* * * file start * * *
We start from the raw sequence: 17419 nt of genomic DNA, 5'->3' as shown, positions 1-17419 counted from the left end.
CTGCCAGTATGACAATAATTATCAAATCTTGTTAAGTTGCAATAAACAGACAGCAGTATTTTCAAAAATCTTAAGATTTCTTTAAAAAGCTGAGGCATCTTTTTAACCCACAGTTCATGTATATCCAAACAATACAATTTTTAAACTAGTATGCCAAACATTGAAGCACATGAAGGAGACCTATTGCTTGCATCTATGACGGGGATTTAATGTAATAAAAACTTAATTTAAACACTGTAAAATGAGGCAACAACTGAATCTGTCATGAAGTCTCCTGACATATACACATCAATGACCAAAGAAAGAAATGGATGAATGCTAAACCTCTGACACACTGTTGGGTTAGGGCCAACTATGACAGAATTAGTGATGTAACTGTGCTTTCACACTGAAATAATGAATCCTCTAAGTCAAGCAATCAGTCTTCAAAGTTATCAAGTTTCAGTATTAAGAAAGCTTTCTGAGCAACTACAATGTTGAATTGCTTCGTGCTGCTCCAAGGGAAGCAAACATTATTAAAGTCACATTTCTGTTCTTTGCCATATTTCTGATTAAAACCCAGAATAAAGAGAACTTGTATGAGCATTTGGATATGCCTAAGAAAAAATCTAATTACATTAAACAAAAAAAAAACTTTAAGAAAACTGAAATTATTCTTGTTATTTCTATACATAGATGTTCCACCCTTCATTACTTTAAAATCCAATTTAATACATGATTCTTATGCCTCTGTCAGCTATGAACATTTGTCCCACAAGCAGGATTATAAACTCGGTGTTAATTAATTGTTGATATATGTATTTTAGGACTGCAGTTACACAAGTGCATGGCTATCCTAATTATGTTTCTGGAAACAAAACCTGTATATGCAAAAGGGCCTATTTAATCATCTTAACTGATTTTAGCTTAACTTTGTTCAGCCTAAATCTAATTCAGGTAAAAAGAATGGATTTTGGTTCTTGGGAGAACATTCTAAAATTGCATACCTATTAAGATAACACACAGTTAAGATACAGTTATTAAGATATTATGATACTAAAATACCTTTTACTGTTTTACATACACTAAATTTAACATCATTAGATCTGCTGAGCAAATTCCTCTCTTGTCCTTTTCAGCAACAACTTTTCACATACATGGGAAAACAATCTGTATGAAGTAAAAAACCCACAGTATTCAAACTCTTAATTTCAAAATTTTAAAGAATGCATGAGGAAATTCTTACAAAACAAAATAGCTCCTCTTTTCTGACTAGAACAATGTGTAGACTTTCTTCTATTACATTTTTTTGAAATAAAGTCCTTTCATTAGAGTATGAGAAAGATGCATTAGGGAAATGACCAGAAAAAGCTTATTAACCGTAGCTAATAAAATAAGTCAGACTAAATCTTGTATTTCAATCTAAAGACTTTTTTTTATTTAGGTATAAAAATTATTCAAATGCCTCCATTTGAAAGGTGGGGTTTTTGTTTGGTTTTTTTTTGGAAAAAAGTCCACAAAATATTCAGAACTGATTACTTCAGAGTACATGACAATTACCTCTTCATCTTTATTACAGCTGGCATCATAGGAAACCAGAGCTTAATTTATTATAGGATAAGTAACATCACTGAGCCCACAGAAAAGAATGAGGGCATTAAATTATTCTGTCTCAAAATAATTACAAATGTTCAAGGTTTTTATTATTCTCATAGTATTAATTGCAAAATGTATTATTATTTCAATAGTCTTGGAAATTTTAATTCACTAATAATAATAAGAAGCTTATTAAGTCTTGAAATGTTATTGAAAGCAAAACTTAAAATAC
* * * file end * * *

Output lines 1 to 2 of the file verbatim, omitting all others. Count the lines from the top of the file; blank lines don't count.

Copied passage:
We start from the raw sequence: 17419 nt of genomic DNA, 5'->3' as shown, positions 1-17419 counted from the left end.
CTGCCAGTATGACAATAATTATCAAATCTTGTTAAGTTGCAATAAACAGACAGCAGTATTTTCAAAAATCTTAAGATTTCTTTAAAAAGCTGAGGCATCTTTTTAACCCACAGTTCATGTATATCCAAACAATACAATTTTTAAACTAGTATGCCAAACATTGAAGCACATGAAGGAGACCTATTGCTTGCATCTATGACGGGGATTTAATGTAATAAAAACTTAATTTAAACACTGTAAAATGAGGCAACAACTGAATCTGTCATGAAGTCTCCTGACATATACACATCAATGACCAAAGAAAGAAATGGATGAATGCTAAACCTCTGACACACTGTTGGGTTAGGGCCAACTATGACAGAATTAGTGATGTAACTGTGCTTTCACACTGAAATAATGAATCCTCTAAGTCAAGCAATCAGTCTTCAAAGTTATCAAGTTTCAGTATTAAGAAAGCTTTCTGAGCAACTACAATGTTGAATTGCTTCGTGCTGCTCCAAGGGAAGCAAACATTATTAAAGTCACATTTCTGTTCTTTGCCATATTTCTGATTAAAACCCAGAATAAAGAGAACTTGTATGAGCATTTGGATATGCCTAAGAAAAAATCTAATTACATTAAACAAAAAAAAAACTTTAAGAAAACTGAAATTATTCTTGTTATTTCTATACATAGATGTTCCACCCTTCATTACTTTAAAATCCAATTTAATACATGATTCTTATGCCTCTGTCAGCTATGAACATTTGTCCCACAAGCAGGATTATAAACTCGGTGTTAATTAATTGTTGATATATGTATTTTAGGACTGCAGTTACACAAGTGCATGGCTATCCTAATTATGTTTCTGGAAACAAAACCTGTATATGCAAAAGGGCCTATTTAATCATCTTAACTGATTTTAGCTTAACTTTGTTCAGCCTAAATCTAATTCAGGTAAAAAGAATGGATTTTGGTTCTTGGGAGAACATTCTAAAATTGCATACCTATTAAGATAACACACAGTTAAGATACAGTTATTAAGATATTATGATACTAAAATACCTTTTACTGTTTTACATACACTAAATTTAACATCATTAGATCTGCTGAGCAAATTCCTCTCTTGTCCTTTTCAGCAACAACTTTTCACATACATGGGAAAACAATCTGTATGAAGTAAAAAACCCACAGTATTCAAACTCTTAATTTCAAAATTTTAAAGAATGCATGAGGAAATTCTTACAAAACAAAATAGCTCCTCTTTTCTGACTAGAACAATGTGTAGACTTTCTTCTATTACATTTTTTTGAAATAAAGTCCTTTCATTAGAGTATGAGAAAGATGCATTAGGGAAATGACCAGAAAAAGCTTATTAACCGTAGCTAATAAAATAAGTCAGACTAAATCTTGTATTTCAATCTAAAGACTTTTTTTTATTTAGGTATAAAAATTATTCAAATGCCTCCATTTGAAAGGTGGGGTTTTTGTTTGGTTTTTTTTTGGAAAAAAGTCCACAAAATATTCAGAACTGATTACTTCAGAGTACATGACAATTACCTCTTCATCTTTATTACAGCTGGCATCATAGGAAACCAGAGCTTAATTTATTATAGGATAAGTAACATCACTGAGCCCACAGAAAAGAATGAGGGCATTAAATTATTCTGTCTCAAAATAATTACAAATGTTCAAGGTTTTTATTATTCTCATAGTATTAATTGCAAAATGTATTATTATTTCAATAGTCTTGGAAATTTTAATTCACTAATAATAATAAGAAGCTTATTAAGTCTTGAAATGTTATTGAAAGCAAAACTTAAAATAC